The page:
The road to inclusion: Four ways business leaders can promote diversity


Corporate Alchemy founder Peter Shields. Source: Supplied.

Since our ancient beginnings, humans have been on an evolutionary trajectory thanks to adaptive intelligence. This innate ability to adapt to whatever is thrown our way has moved us toward a communal organising structure that will hopefully allow our species to thrive for generations to come.

Businesses are continually challenged by these evolutionary changes and can also profit from them. Evolutionary psychologists Clare Graves and Bill Torbert describe the concept as ‘spiral dynamics’, suggesting each evolutionary stage increases in complexity and societal expectations. These changes start out feeling new and eventually become the ‘new normal’.

Businesses are not keeping up with the evolutionary challenge

The recent global movement toward diversity and inclusion is one of the many changes affecting businesses and the community.

Australia has responded by introducing equal opportunity laws aimed at stamping out discrimination and making our workplaces more inclusive for people of diverse backgrounds.

Diversity and inclusion are becoming our new normal — but there’s still plenty of work to do, particularly in relation to gender parity in leadership roles. Although this issue has been on the public agenda for 20 years, the situation remains surprisingly dire.

Research by the Diversity Council Australia and Deakin University measured the representation of women in leadership roles at ASX companies from 2004 to 2015.

Only 8.2% of directors, 4.9% of senior executives, 4.2% of chief executive officers and 13% of chief financial officers were women — a record high, believe it or not.

Women and men bring different skills to the leadership table

While many businesses are struggling to keep pace with societal changes, those who have are reaping the benefits.

The Leadership Circle founder Bob Anderson recently reviewed ratings data from 250,000 users.

Women were found to have higher creative (leadership competency) scores and lower reactive (fear-driven coping behaviours) scores than men. Leadership effectiveness for women averaged at 53% while men sat at 41%.

However overdue the change, businesses who embrace this opportunity will be stronger for it. So how should businesses approach diversity and inclusion?

Option one: Do nothing and stick to employing people ‘on merit’

Some organisations hold the line on merit-based selection and argue candidates should be chosen purely based on qualifications and experience, regardless of gender.

This approach assumes assessing people against selection criteria can be done objectively, which many experts dispute.

According to Melbourne Business School research fellow Dr Jennifer Whelan, “the insidious nature of unconscious bias and stereotypes means that most people are firmly convinced their decision-making is merit-based when it is not”.

Option two: Establish a gender quota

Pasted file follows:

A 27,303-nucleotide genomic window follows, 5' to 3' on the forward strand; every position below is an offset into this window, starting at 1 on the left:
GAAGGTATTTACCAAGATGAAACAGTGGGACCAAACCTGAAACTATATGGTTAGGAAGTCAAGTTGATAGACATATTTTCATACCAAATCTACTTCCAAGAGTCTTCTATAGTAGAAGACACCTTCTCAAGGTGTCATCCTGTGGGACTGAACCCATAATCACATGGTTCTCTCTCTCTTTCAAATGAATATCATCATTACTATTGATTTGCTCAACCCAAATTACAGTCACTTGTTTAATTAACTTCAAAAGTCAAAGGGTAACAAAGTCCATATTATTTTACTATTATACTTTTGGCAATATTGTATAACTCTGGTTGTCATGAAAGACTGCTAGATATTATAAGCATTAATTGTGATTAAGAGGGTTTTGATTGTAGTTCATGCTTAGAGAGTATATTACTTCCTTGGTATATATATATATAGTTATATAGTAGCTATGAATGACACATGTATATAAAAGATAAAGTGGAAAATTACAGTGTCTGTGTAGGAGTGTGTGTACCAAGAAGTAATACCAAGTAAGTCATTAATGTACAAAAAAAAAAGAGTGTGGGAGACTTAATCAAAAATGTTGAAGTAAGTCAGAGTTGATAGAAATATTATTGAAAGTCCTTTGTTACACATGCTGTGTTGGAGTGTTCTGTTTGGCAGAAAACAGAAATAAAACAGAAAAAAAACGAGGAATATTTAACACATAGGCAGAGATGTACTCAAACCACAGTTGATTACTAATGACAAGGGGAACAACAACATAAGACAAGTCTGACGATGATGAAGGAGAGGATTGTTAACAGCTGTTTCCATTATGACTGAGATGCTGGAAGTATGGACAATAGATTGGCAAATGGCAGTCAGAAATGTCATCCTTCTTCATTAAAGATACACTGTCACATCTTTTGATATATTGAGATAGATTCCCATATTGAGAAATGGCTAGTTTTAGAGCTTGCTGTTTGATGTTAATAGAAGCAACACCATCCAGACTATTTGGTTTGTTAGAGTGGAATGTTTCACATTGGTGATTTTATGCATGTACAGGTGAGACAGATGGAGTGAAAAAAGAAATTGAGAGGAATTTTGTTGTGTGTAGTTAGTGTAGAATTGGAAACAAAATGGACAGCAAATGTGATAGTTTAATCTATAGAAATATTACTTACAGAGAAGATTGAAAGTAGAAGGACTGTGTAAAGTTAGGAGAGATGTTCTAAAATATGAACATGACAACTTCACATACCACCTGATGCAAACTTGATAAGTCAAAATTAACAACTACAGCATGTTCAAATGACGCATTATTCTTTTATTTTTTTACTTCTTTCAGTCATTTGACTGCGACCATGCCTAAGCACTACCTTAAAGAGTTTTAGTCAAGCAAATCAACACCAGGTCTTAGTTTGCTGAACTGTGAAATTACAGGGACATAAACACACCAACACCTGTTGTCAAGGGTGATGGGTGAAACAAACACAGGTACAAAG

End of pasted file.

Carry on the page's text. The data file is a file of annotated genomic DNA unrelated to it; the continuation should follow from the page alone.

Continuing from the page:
Proponents of this approach argue individuals and organisations will accept the ‘new normal’ when it becomes law — in much the same way smoking restrictions have, after initial backlash, become routine.

Sydney-based leadership consultant Maude Lindley says inclusive leadership is about more than quotas: “It is actually much more complex and requires a robust discipline of self-awareness, mental agility and transparency which are not natural for the human brain.

If you are not consciously including, you are most likely unconsciously excluding.”

Option three: Blind auditions

To overcome gender-biased hiring, many symphony orchestras have done away with the long-held tradition of members being handpicked by the conductor.

Instead, they have adopted a blind audition process.

A 2001 UCLA research study found new woman hires increased from 10% to 45% at the New York Philharmonic Orchestra following the introduction of blind auditions.

Unfortunately, Dr Whelan says this approach is “impossible to achieve” in most industries.

Option four: Lead your team in achieving the vision

Create your organisation’s vision for inclusion and lead your employees in achieving it. Author of The 5th Discipline Peter Senge suggests leadership is about having a vision and empowering your team with ‘the how’.

Senge’s perspective provides a powerful yet seldom-used roadmap to move any organisation toward diversity.

When the collective group is invested in finding a solution, they own the challenge and contribute their own ideas, enthusiasm and energy.

All roads lead to inclusion

Regardless of the option you choose, leadership is key to an inclusive workplace.

Embrace diversity and inclusion in your workplace and opportunities for greater success, sustainability and profitability will follow.

NOW READ: Six tips to redefine your leadership style, according to a brain expert

NOW READ: Six tips for presenting tough information to staff


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